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Last-Minute Valentine Mini Quilt

Valentine Envelope Mini Quilt

Need a last-minute creative Valentine’s gift you can put together in a hurry? Here’s a quick little 12″ x 12″ mini quilt you can make today and give to your honey tonight. The pattern was graciously given to us by Wendy Barnhart of SewManyQuiltsandThreads.com. Thanks, Wendy! Check out Wendy’s site to see a wide array of fabrics, threads, and other useful goodies for quilters. (Wendy also has a Nolting long-arm quilting setup for sale. If you are interested, please contact her through her website.)

How Much Fabric Will You Need?

Here’s what you need to make the quilt:

  • Grey squares: Two 5″ squares
  • Red squares: Three 5″ squares
  • Pink squares: One 5″ square
  • Pink Strips: Two strips 2-1/2″ x 8-1/2″ for the side borders, and two strips 2-1/2″ x 12-1/2″ for the top and bottom borders.
  • Optional: Pink scrap for an applique heart. You can use the extra pink fabric left from making the pink-and-red triangle block.
  • 14″ x 14″ piece of thin batting
  • 14″ x 14″ piece of coordinating backing fabric
  • Two 2-1/2″ strips of coordinating binding fabric. Cut both strips the full width of the fabric, from selvage to selvage.

How to Make the Quilt

  1. Make triangle blocks from the red, grey, and pink squares, then use a square ruler to trim them to 4-1/2″. See our half-square triangle block tutorial here. You will have one red-and-gray block and one pink-and-red block left over to use for other projects.
  2. (Optional) Print out this page and trace the heart shape to use as a pattern for your applique. Cut out the heart with scissors or your rotary cutter.
  3. Sew the center blocks together.
  4. Add the side border strips, then add the top and bottom border strips.
  5. Layer the quilt sandwich with backing fabric right side down, batting on top of the backing fabric, and the quilt top on top, with right side face up.
  6. Use fusible web, 505 basting spray, or a glue stick to fix the heart to the grey section of the bottom right red-and-gray triangle block. Use a straight stitch or zig-zag stitch to sew the heart to the block.
  7. Square up the quilt sandwich and trim off the extra batting and backing fabric.
  8. Sew on the binding. See our binding tutorial here.

All done! You’re ready to give someone special a one-of-a-kind Valentine’s greeting.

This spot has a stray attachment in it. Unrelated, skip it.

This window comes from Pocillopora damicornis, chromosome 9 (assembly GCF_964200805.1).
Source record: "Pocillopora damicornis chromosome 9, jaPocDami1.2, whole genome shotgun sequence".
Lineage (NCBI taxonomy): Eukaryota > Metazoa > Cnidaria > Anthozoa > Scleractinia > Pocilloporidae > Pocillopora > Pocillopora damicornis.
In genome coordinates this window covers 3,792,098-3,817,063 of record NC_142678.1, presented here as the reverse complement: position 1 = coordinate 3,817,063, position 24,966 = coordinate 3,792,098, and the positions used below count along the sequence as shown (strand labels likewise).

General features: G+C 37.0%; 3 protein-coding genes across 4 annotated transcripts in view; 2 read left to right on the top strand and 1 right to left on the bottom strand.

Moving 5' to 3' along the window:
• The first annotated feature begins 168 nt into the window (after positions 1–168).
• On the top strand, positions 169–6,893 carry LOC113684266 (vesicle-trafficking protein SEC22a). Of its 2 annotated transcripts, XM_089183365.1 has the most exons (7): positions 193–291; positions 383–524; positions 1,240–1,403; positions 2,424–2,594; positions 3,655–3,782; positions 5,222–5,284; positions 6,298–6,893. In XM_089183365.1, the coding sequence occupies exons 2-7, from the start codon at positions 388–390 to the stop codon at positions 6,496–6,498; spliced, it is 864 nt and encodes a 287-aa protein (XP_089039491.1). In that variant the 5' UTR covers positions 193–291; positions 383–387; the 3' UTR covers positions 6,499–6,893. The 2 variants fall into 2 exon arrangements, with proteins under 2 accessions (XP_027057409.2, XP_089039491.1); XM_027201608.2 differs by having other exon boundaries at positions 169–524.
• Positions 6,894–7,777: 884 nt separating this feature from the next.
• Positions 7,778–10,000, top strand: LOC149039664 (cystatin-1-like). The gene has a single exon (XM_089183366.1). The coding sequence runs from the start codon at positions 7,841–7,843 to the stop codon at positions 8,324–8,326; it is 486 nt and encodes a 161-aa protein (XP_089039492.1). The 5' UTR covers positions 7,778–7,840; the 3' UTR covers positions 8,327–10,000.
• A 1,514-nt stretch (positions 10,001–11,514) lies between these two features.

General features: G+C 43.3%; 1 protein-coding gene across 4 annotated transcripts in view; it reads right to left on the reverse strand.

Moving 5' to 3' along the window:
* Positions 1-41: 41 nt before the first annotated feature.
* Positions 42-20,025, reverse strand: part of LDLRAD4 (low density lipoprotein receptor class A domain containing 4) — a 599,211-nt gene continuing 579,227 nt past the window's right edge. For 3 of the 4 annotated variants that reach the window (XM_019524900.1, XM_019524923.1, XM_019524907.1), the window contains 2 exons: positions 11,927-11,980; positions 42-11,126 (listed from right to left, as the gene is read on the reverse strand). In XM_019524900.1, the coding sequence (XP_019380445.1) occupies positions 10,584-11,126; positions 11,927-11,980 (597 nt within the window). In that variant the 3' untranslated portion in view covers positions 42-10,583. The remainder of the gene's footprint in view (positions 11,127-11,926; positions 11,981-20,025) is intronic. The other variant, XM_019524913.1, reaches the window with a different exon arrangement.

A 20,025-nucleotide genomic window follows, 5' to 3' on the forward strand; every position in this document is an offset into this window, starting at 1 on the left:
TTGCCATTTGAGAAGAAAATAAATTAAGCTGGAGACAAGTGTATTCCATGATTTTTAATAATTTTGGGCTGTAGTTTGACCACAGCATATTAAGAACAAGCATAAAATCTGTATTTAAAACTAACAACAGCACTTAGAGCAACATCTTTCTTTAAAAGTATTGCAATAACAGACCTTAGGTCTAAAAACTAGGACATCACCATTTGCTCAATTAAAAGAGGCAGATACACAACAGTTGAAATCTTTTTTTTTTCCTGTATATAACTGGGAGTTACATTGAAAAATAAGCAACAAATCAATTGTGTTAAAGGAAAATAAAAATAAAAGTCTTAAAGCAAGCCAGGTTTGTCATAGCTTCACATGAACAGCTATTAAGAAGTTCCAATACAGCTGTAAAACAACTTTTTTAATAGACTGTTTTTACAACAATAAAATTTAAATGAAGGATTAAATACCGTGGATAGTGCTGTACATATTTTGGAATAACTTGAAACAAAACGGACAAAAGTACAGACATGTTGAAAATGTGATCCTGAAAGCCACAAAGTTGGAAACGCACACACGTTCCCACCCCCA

One of the skills new quilters seem to feel most nervous about is working with colors. How can you tell which colors go well together? I always recommend noticing which colors attract you and make you feel good. If you like a certain color combination in a painting or on a friend’s sofa, you will probably like those colors in a quilt, too.

There’s an App for Choosing Colors

My friend Lisa recently introduced me to a terrific free online tool for turning a photo into a color palette you can use to chose quilt fabrics. It’s called the Canva Color Palette Generator, and using it couldn’t be easier. You simply upload a photo you like to the Generator page. The page automatically creates a color palette drawn from the colors in your photo.

This Valentine’s mini Log Cabin quilt caught my eye as I was scrolling through eBay listings for unfinished quilt tops. I like bright colors, and something cheerful about this top really spoke to me. I also admired the amount of work the original maker put into piecing the top, even though it wasn’t a miracle of precision piecing. I bought the top and finished it into a Valentine’s mug rug.

Then I thought this quilt might make a good test case for the Color Palette Generator. Here’s what I got when I uploaded a photo of the quilt to the generator page:

Left to my own devices, I would not have thought up this combination of colors. The light and dark grays especially came as a surprise. But now that I see the colors together, I am very happy with them. And all I have to do is print it out this page and take it right to the fabric store.

If you have a photo or a quilt whose colors you really love, even if you can’t quite say WHY you love them, try the Color Palette Generator. You may be surprised by the colors it finds for you.


Practice Your Stitches with a Test Quilt Sandwich

Don’t you hate having to pull out the seam ripper?

It can be so frustrating to think your sewing is going perfectly, then you take a look at the back side of your quilt and see that you have a line of the little thread loops that indicate thread tension problems, or a tangled nest of threads that mean your thread has jumped out of your sewing machine’s uptake lever.

It’s also frustrating to start free-motion quilting and find yourself sewing jerky, crooked lines instead of beautiful, swirling ones.

That’s where a test quilt sandwich comes in.

What is a Quilt Sandwich?

If you haven’t heard the term before, a quilt sandwich is the three layers that make up a quilt:

  • Quilt top
  • Batting in the middle,
  • Backing fabric on the bottom.

The photo above shows a quilt sandwich with all three layers visible.

I make a layered sample that consists of a big scrap of plain muslin on top, cotton batting in the middle, and muslin on the back. I use muslin because the plain background makes it easy to see my stitches.

This test sandwich lives at my sewing table. I use it to try out new stitches before I start sewing on a quilt I’ve spent hours carefully putting together. The sandwich gets used over and over until I’ve filled in all the empty spaces — then I usually use it some more. The end result isn’t exactly pretty, but it has saved me many times from inflicting damage on my real quilt.

Here is a test sandwich I’ve been using for some time now:

And here are some situations where it’s helpful to use a test sandwich:

  • After putting in a new bobbin or top thread. Sew a test seam to make sure your thread is flowing smoothly. Check the back side of the sandwich to make sure you don’t have tension or threading problems.
  • Trying out a new stitch. I like to try new decorative stitches that I haven’t used before. Stitching a test seam shows me how the stitch actually looks on the fabric and lets me know if I have the sewing machine settings adjusted properly for that stitch.
  • Starting to machine quilt. When you free-motion quilt, it can take a few minutes to get back into the swing of making the smooth, steady movements that produce smooth, even lines on the quilt. Start out a machine-quilting session with a few minutes on your test sandwich, so you know the first stitches you make on your actual quilt will be good ones.